Marooned In L.A. For A Week, Coachella Bands Make Do : The Record Playing in the massive music festival, which now spans two identical weekends, means agreeing not to book local shows in the intervening week.
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Marooned In L.A. For A Week, Coachella Bands Make Do

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Marooned In L.A. For A Week, Coachella Bands Make Do

Marooned In L.A. For A Week, Coachella Bands Make Do

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The massive Coachella Valley Music and Arts Festival came to a close in California on Sunday after two weekends of sold-out shows by over 150 artists. When it first launched nearly 13 years ago, Coachella couldn't find an audience to turn a profit. But sales have become so reliable that this year, 60,000 tickets were sold before any bands were even announced.


So the festival repeated the identical lineup of shows for a second weekend. That was good news for fans, but the response in the music industry has been mixed. That's because of something called a radius clause in the musicians' contracts. NPR's Amy Walters explains.

AMY WALTERS, BYLINE: Ever heard of the band Explosions in the Sky?


MUNAF RAYANI: We're 12, 13 years in, been playing this whole time.

WALTERS: They're from Austin, Texas. They did the theme song for the TV show "Friday Night Lights," and Munaf Rayani is one of the band's guitar players.

RAYANI: And now, we're at a point in which we're getting invitations to pretty great festivals, like Coachella, and we might be getting the sunset slot on the second or third stage.

WALTERS: At 10 p.m., they missed the sunset, but not the Friday night lights. They played on the second biggest stage of the festival, right before the Friday night headliner.


WALTERS: The band's first Coachella performance was back in 2007, and the musicians have seen the power the festival has.

RAYANI: You know, we were going from playing in rooms that were four, 500, maybe 1,000 people. After that Coachella and after a couple of things around that, we came back to California, and we're playing the Palladium in L.A., which was 4,000 and filling it up.

WALTERS: And it's not just the numbers. Playing Coachella gives artists a certain cache. But there's a price to pay. The musicians must sign a contract with Goldenvoice, the festival's producer, that includes a radius clause, preventing them from playing any shows in most of Southern California without the festival's consent. The radius covers seven counties, over 30,000 square miles. Tom Windish says the festival's producers include that clause for a reason.

TOM WINDISH: They basically want their event to be as exclusive as possible.

WALTERS: Windish is an agent. Twenty of his bands played Coachella this year. Maybe you've heard this song by Foster the People?


FOSTER THE PEOPLE: (Singing) All the other kids with the pumped up kicks, you better run, better run, outrun my gun. All the other kids...

WALTERS: He brought it to Coachella last year, and he faced similar restrictions then. The festival is not alone in insisting musicians abstain from playing elsewhere while they're under contract. Lollapalooza, Bonnaroo, other festivals also require performers to sign a radius clause. The Illinois attorney general launched an antitrust investigation into Lollapalooza's clause two years ago. That investigation is apparently closed, though the attorney general won't comment.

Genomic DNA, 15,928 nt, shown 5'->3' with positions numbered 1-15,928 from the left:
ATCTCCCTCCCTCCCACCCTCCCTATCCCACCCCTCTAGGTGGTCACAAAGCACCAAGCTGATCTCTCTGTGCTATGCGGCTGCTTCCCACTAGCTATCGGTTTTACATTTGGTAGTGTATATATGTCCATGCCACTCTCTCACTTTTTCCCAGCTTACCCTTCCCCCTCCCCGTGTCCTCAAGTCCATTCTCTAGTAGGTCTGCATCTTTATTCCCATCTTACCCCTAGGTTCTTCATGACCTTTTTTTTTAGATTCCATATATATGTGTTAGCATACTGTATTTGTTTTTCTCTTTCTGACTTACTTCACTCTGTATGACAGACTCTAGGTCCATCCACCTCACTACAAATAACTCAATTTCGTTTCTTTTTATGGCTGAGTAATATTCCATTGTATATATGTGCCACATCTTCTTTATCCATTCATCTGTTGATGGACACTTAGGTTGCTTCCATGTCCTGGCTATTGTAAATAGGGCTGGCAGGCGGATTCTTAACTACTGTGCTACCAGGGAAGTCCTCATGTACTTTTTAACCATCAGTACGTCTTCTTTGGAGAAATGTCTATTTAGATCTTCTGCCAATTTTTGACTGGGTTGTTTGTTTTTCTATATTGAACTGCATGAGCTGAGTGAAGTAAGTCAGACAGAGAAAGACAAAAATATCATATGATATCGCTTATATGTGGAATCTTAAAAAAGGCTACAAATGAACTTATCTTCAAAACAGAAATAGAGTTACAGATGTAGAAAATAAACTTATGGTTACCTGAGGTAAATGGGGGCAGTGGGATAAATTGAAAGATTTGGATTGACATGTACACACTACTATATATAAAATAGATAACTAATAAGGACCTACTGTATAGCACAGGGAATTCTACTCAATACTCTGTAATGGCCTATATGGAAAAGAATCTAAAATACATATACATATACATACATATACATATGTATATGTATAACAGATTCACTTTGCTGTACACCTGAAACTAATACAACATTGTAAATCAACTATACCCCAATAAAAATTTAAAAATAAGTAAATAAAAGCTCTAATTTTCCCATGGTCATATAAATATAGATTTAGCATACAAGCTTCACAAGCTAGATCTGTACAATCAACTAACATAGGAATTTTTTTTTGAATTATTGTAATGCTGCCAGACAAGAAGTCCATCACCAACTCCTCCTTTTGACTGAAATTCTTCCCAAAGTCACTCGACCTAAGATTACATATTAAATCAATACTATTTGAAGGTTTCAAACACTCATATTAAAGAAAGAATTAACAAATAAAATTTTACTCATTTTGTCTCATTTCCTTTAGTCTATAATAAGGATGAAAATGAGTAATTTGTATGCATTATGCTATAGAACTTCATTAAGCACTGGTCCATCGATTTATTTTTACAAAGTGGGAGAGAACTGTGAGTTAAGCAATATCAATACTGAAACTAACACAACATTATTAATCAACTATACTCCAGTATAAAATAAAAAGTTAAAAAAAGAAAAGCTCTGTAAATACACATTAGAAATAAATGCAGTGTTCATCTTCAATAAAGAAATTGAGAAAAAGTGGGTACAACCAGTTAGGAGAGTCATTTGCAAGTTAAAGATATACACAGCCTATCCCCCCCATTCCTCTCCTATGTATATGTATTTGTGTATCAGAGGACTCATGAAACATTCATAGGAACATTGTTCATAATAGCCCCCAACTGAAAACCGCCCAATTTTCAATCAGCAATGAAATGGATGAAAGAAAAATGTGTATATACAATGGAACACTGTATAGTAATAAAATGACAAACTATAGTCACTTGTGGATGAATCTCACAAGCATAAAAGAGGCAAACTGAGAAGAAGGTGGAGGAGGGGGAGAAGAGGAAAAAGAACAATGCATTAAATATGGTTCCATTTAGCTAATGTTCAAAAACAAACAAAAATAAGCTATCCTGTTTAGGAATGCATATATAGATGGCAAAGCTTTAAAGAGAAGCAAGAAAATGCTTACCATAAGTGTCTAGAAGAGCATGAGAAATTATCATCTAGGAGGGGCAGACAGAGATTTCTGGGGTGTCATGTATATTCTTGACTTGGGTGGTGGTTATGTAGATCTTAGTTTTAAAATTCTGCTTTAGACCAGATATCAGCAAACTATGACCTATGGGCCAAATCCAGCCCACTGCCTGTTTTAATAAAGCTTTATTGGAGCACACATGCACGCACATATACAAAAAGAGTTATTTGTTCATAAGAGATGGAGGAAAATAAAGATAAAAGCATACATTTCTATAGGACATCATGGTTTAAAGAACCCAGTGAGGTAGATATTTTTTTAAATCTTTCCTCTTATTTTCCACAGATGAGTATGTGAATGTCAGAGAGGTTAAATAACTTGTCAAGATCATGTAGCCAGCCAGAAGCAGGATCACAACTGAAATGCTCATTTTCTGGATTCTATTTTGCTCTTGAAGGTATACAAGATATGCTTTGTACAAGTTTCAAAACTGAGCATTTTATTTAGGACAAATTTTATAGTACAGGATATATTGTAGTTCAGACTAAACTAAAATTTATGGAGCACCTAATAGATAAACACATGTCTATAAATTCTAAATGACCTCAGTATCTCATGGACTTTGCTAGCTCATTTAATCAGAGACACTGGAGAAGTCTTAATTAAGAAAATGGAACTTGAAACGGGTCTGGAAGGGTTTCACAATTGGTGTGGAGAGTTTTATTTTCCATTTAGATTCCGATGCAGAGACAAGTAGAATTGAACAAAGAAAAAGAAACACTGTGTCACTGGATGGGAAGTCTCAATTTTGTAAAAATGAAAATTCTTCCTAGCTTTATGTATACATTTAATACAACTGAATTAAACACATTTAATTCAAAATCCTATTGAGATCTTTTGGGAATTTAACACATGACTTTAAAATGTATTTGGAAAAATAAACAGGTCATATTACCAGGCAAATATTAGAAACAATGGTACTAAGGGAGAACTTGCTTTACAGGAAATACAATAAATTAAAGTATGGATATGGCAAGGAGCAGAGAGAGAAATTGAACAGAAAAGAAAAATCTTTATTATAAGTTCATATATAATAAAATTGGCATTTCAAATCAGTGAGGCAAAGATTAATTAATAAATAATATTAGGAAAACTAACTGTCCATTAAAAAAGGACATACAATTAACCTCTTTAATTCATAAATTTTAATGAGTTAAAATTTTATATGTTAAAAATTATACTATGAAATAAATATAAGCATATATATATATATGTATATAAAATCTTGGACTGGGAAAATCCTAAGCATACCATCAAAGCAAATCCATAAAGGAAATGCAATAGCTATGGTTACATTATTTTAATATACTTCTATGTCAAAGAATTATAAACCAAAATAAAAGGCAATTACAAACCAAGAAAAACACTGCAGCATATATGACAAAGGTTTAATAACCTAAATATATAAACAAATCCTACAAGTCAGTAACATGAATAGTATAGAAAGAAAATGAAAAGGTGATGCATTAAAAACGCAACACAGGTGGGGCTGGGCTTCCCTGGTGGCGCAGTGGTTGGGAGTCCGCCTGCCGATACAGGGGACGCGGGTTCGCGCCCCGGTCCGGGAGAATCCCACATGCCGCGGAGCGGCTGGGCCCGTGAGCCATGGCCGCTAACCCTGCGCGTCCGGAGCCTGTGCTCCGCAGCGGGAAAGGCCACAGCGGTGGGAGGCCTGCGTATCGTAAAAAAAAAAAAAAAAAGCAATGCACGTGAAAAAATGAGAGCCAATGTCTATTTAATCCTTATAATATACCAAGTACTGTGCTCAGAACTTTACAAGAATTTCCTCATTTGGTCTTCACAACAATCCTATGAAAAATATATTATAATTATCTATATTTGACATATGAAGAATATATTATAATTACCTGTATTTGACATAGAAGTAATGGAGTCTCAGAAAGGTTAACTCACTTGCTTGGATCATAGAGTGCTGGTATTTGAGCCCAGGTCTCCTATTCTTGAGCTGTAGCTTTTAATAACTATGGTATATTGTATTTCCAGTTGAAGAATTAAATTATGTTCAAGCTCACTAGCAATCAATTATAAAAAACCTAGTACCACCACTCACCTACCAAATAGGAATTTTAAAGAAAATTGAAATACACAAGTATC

Coachella's radius clause specifies that bands are prohibited from performing in the region several months before the festival and one full month after it's over. With songs and albums available for free on the Internet, bands these days rely on proceeds from touring. So Windish had to find places for his bands to play.

WINDISH: The radius clause has existed forever, so we know what's outside of it: Las Vegas and San Francisco, the most obvious ones.

WALTERS: And that's where he booked his bands. Godspeed You! Black Emperor and Gotye both played San Francisco between the Coachella weekends.

WINDISH: Basically, I found out what the dates of Coachella, the two weekends were going to be. Immediately, I emailed about 50 venues and said: Let's start talking about some shows.

WALTERS: No one with the festival would agree to an interview. With tickets selling out in a matter of hours, they didn't need the press. And the festival did let some bands play Los Angeles between the Coachella weekends but mostly at venues associated with Goldenvoice or its parent company, AEG, one of the world's largest concert and sports promoters. The Georgia band Black Lips didn't get to play one of those shows. Cole Alexander, who sings and plays guitar for the band, says they're happy to play Coachella, but not about sitting around for a week.

COLE ALEXANDER: Honestly, we would like to play, like, while we're in L.A. and DJ, but they told us not to, so we're like, whatever, we'll just record.

IAN ST. PE: This is Ian with the Black Lips. And they said, no, you're not playing, and we go OK. Well, we're going to do an album with Ke$ha.

UNIDENTIFIED MAN: Tick tock. This is Ke$ha.

KE$HA: Yeah. I'm actually the new lead singer of the Black Lips.

WALTERS: Well, not really. But they did hook up during the festival and plan to record an album together.

KE$HA: Yeah. We, you know, we get a little crazy in the studio. We all make, like, different animal noises.

UNIDENTIFIED MAN: We should do a beat and just do the monkey.

KE$HA: Oh, no.

UNIDENTIFIED MAN: (Unintelligible) the beat.


WALTERS: Maybe something will come out of a week's worth of sitting around.

KE$HA: That's all we can give you.

UNIDENTIFIED MAN: You can only get a little bit. The record company called and said only samples.

WALTERS: Amy Walters, NPR News.

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